Maitunguma, the dignitary in charge of the ceremony, alone, pours water on Tunguma three times, reciting ritual words, while the attendance greet each other and settle down. “Tunguma, doucin Tounguma na Katsina na Bornu, a zo da dariya, a koma da hushi”. Which means : ‘Tunguma, stone of Daura, of Katsina and of Burnu, we come laughing, we leave, heart-broken (because the culprit has been found).” The officiant deposits the gourd next to the stone. He drops a thin net next to the stone, then lifts the stone three times before putting it down, three times again in the net, then leaves it there. Two bearers arrive who are called the stone horses. The bearers are boys from Lougou, diya maza (men’s children), coming from the village on the men’s side.
Like the officiant, the bearers wear white clothes, they are barefoot. The stone is in a net, tied to a stick. The bearers lift it. They carefully balance the stone, which is always held in the same way, facing east. That face is called the nose. After lifting and depositing the stone three times, they carry it on their shoulders.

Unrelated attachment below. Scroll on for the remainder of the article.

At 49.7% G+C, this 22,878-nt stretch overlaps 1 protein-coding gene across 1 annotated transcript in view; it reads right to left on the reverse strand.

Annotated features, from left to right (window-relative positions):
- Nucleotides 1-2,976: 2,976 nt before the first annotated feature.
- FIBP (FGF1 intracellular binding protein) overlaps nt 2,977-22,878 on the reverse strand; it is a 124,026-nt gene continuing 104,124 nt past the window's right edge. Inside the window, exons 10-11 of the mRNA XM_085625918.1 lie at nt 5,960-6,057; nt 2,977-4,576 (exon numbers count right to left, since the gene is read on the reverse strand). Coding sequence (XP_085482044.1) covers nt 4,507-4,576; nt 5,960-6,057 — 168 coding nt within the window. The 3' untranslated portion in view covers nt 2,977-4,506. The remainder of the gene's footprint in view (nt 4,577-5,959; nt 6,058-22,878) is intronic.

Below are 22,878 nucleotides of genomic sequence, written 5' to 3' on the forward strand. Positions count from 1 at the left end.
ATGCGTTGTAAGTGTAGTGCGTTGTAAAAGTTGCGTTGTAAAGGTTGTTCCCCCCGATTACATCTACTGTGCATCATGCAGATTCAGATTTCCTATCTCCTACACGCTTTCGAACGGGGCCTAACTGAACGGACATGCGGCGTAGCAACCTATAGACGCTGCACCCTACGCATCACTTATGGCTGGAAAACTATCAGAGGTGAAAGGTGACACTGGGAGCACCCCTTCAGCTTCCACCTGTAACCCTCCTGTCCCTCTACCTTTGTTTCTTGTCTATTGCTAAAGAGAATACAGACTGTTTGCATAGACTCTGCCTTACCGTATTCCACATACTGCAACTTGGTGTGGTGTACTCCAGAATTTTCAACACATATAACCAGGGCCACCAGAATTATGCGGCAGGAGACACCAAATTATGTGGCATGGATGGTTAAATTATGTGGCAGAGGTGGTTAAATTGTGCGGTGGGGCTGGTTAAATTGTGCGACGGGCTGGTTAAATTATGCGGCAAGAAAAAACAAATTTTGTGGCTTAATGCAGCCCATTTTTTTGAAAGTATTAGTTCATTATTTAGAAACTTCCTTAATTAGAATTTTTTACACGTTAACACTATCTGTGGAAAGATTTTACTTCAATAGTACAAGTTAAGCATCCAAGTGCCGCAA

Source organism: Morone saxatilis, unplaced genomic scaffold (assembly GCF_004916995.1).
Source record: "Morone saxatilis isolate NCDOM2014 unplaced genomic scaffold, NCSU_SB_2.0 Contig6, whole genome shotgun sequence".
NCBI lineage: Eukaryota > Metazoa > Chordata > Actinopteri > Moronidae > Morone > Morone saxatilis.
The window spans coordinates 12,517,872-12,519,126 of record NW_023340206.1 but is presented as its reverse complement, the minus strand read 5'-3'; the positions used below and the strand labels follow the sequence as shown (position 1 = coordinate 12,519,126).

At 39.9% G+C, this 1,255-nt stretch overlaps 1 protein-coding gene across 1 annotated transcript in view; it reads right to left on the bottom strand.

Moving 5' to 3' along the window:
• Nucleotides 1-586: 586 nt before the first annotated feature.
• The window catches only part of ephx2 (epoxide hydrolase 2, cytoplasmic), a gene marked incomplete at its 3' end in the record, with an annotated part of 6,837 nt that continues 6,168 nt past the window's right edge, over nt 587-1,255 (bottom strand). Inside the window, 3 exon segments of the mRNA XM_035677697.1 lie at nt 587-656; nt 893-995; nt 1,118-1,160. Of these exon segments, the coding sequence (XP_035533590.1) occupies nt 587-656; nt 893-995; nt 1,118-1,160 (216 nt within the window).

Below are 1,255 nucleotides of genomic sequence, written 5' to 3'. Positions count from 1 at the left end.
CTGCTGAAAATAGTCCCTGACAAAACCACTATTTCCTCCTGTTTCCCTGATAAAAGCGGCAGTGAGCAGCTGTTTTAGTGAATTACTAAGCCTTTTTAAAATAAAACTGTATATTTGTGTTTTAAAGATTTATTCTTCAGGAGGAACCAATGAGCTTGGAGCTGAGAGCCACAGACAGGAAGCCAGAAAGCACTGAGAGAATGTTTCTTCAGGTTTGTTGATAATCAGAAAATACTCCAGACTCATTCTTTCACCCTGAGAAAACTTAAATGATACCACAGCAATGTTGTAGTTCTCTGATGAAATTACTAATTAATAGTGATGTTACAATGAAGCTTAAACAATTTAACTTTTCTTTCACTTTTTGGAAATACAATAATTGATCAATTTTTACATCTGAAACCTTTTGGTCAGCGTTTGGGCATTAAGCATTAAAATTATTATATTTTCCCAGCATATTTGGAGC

Meanwhile someone brings a heap of sand near the officiant, some 8 meters from the stone, the audience staying behind him. He sprays the sand. Maitunguna starts greeting: « Ina gaisuwa Tunguma, ina gaisuwa. Hail Tunguma, three times, while the celebrant sprays his head four times with sand laid in front of him. The bearers are drawn backward by the stone. The stone must answer the greetings, meaning they are accepted, returning three times toward the celebrant : Greetings carry on in an unbroken chain, to the beat of sprays of sand thrown, until Tunguma moves ahead. Then Maitunguma three times “I have seen and I thank you”. Then three times : “Diya maza mou na Lugu, kwana lahiya, tashi lahiyaè” “Mougou men’s children have slept well, they woke up in good health.” And four times: "Diya matan mu na Lugu ; kwana lahiya, tashi lahiya : The Lougou woman’s children have slept well, they woke up in good health.’’